Assessing The Influence Of Groundwater Recharge Mechanism In Non-Perennial River Systems, Tankwa Karoo, South Africa

In South Africa and neighboring countries such as southern Zimbabwe, Botswana, southern Angola and Namibia, most river systems are non-perennial due to semi-arid/arid climatic characteristics. In such river systems, the interaction between groundwater and surface water is of significance in terms of developing appropriate methods for determining ecological water requirements among others. However, the interaction is not well understood in terms of the influence on the volume and quality of water on the gaining and losing water bodies. In past years, research on non-perennial rivers (NPRs) has not been widely published for various reasons. In certain cases, NPRs experience extended periods of water ponding within their channels. This could possibly be caused by groundwater seepage that is sufficient to maintain pools but insufficient to generate channel flow (gaining stream) and overcome evaporation losses. The opposite can also occur, whereby some reaches of the river channel are recharging the underlying aquifer (losing stream). Abstraction of either groundwater or surface water thus impacts on both water resources.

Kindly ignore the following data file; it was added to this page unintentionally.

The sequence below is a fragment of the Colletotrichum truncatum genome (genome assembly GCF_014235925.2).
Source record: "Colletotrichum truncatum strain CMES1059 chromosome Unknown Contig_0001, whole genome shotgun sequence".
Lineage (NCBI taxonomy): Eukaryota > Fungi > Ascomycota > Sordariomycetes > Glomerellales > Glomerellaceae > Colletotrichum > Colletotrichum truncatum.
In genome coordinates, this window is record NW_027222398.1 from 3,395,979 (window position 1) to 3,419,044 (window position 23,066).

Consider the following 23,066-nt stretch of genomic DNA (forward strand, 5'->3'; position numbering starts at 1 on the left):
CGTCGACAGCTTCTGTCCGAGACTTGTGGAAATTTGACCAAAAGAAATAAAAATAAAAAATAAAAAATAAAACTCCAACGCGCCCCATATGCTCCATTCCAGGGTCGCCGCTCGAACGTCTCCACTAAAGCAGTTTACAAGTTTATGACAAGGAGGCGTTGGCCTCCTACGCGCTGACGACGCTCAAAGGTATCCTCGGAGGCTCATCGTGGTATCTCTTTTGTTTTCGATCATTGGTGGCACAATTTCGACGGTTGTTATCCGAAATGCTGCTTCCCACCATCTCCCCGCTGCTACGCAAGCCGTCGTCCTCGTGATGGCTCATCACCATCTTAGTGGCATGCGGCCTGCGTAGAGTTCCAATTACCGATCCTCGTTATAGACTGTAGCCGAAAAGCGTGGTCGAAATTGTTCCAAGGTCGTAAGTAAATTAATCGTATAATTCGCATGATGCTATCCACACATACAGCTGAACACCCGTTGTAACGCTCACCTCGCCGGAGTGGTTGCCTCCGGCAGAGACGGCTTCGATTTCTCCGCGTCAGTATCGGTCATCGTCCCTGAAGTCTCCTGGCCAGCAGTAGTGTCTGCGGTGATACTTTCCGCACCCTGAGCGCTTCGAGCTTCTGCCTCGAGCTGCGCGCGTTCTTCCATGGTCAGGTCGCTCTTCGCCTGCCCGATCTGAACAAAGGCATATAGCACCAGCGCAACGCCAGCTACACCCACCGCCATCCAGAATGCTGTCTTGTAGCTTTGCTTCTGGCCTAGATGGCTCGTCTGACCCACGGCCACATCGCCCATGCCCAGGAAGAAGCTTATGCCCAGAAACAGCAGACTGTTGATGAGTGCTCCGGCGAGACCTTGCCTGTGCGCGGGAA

The objectives of the study are to investigate the role of the Tankwa River in recharging the underlying aquifer and the role of the aquifer in recharging the Tankwa River. Preliminary findings through literature review and field observations seem to suggest that the groundwater flow in terms of the regional perspective is driven by recharge in the far upland TMG Mountains. However, on a local scale, field observations seem to suggest that there is some aquifer-river interaction, whereby the aquifer is maintaining the pools in some parts of the channel whereas some parts of the river are dry. These findings suggest that the river contains both losing and gaining reaches thereby providing indication of an exchange of water between the water resources. This has implication on the quantity and quality of water in gaining and losing water bodies in aquifers and rivers. Future work will involve installing piezometers at points where permanent pools are located and along the river riparian zone. Monitoring of groundwater levels and the river will be carried through the different seasons. Samples will be collected from the aquifer, surface water bodies and rain gauges to integrate with the groundwater chemistry. The overall purpose of the present study is to develop a regional hydrogeological conceptual model of recharge for the Karoo in order to improve understanding of the recharge mechanism in non-perennial river systems especially in the semi-arid environment, using the Tankwa River as a case study.

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